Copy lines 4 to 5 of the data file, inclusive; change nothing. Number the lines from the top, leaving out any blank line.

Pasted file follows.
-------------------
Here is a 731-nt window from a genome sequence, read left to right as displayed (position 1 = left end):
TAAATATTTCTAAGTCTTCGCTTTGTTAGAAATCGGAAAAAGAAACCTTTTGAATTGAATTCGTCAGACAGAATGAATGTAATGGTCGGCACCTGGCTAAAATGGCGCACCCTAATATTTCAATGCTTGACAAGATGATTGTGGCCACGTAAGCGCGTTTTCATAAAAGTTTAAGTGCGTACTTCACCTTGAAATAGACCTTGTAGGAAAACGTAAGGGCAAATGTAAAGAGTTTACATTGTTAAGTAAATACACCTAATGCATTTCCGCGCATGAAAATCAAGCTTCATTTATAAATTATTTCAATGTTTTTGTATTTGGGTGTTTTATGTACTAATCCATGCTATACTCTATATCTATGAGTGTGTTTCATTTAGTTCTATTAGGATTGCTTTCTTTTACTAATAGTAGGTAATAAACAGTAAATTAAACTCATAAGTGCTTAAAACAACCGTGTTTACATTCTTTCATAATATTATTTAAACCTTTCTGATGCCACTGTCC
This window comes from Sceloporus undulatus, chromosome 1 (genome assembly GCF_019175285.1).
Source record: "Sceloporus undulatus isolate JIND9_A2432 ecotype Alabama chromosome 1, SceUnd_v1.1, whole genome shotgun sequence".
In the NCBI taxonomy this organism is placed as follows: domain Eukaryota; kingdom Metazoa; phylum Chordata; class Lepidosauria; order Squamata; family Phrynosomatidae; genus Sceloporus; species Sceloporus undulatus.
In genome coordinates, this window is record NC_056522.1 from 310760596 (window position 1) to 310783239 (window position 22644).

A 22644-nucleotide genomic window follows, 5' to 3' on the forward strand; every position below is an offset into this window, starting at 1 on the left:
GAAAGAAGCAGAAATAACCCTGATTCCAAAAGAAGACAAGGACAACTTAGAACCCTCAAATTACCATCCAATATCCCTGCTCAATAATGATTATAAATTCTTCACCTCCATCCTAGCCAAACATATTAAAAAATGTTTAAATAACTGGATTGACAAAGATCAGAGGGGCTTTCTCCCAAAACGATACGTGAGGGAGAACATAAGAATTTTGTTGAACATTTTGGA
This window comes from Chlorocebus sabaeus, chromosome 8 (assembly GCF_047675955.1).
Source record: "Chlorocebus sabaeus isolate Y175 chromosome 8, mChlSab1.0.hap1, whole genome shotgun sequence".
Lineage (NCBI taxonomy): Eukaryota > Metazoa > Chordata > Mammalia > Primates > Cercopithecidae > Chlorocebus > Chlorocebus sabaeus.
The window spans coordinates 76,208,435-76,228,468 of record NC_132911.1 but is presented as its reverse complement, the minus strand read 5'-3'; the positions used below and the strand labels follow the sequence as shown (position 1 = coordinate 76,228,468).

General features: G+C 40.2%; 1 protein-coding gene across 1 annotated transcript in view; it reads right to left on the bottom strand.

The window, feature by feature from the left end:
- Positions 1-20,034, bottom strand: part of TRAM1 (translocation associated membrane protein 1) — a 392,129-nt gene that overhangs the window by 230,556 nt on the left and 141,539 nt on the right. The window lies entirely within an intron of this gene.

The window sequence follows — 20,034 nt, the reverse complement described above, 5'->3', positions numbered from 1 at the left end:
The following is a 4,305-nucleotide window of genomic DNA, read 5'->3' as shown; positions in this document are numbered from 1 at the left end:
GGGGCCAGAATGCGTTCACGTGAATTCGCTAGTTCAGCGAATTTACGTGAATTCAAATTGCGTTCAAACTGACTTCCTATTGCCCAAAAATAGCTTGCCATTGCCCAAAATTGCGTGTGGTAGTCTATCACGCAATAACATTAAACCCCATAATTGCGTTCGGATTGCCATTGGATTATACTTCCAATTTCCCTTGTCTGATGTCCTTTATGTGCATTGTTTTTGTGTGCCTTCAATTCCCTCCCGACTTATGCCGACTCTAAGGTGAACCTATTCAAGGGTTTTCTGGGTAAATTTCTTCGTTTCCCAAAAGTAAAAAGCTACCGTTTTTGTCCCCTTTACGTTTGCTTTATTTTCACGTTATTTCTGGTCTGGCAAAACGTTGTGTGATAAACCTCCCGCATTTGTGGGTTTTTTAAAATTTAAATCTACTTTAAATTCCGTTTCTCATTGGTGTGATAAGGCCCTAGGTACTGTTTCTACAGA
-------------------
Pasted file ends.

Source record: "Sceloporus undulatus isolate JIND9_A2432 ecotype Alabama chromosome 1, SceUnd_v1.1, whole genome shotgun sequence".
In the NCBI taxonomy this organism is placed as follows: domain Eukaryota; kingdom Metazoa; phylum Chordata; class Lepidosauria; order Squamata; family Phrynosomatidae; genus Sceloporus; species Sceloporus undulatus.